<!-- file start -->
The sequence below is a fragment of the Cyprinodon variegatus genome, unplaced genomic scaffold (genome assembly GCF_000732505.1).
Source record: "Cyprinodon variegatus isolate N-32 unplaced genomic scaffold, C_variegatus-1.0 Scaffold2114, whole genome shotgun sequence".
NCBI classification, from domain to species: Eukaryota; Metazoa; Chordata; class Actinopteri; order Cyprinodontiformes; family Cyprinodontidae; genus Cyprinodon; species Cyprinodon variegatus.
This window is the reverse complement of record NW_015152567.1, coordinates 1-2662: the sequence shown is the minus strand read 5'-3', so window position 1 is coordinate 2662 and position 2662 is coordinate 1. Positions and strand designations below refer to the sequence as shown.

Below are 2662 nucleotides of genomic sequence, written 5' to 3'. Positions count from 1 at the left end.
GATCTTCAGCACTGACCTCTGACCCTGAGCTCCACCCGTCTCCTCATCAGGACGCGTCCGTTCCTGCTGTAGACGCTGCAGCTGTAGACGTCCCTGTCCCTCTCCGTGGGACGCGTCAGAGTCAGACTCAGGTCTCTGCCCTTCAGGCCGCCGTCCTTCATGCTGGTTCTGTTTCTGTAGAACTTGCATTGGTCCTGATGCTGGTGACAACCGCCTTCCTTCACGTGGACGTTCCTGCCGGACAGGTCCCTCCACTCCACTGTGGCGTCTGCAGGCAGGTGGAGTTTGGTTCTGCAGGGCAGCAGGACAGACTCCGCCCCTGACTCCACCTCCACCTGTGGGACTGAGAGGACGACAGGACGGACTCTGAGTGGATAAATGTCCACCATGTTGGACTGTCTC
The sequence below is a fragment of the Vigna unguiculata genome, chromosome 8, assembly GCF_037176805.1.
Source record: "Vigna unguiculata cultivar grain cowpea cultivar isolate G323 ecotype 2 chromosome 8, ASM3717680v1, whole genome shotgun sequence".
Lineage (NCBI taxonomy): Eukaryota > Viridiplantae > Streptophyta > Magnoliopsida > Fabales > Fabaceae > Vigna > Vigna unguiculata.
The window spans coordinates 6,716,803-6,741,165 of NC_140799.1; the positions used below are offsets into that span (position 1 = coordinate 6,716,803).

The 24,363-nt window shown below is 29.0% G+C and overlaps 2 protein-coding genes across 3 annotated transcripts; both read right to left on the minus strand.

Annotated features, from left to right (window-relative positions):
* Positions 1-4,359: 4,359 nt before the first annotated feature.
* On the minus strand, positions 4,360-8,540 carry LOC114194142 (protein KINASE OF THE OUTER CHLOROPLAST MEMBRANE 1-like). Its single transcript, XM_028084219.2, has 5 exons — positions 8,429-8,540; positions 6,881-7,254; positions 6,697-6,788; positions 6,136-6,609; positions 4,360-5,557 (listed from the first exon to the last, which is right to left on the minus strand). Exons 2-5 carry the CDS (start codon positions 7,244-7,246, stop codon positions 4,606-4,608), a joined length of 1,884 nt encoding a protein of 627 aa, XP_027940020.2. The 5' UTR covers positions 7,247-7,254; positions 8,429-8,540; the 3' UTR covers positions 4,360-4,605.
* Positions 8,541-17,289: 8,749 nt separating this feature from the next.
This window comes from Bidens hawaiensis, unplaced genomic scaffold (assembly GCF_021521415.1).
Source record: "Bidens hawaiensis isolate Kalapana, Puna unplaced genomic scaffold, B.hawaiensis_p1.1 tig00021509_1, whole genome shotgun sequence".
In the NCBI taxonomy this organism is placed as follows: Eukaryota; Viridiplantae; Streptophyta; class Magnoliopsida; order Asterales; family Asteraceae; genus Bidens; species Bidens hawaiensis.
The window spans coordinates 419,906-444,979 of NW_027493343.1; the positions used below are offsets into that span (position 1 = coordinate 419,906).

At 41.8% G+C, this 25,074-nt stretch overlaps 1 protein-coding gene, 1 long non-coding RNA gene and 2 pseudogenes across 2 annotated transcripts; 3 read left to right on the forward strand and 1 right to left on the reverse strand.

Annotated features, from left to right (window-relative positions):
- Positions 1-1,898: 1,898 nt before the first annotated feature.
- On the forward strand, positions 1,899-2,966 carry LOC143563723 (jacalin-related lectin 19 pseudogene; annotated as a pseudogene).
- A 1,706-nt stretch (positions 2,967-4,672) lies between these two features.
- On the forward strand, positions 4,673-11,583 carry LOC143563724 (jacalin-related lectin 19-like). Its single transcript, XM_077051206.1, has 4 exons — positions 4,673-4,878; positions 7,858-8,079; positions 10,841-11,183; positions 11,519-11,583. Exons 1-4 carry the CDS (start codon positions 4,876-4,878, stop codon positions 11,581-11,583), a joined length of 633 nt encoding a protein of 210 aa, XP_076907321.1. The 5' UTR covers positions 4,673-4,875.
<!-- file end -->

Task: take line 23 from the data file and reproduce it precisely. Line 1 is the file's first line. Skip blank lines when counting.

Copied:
- On the forward strand, positions 1,899-2,966 carry LOC143563723 (jacalin-related lectin 19 pseudogene; annotated as a pseudogene).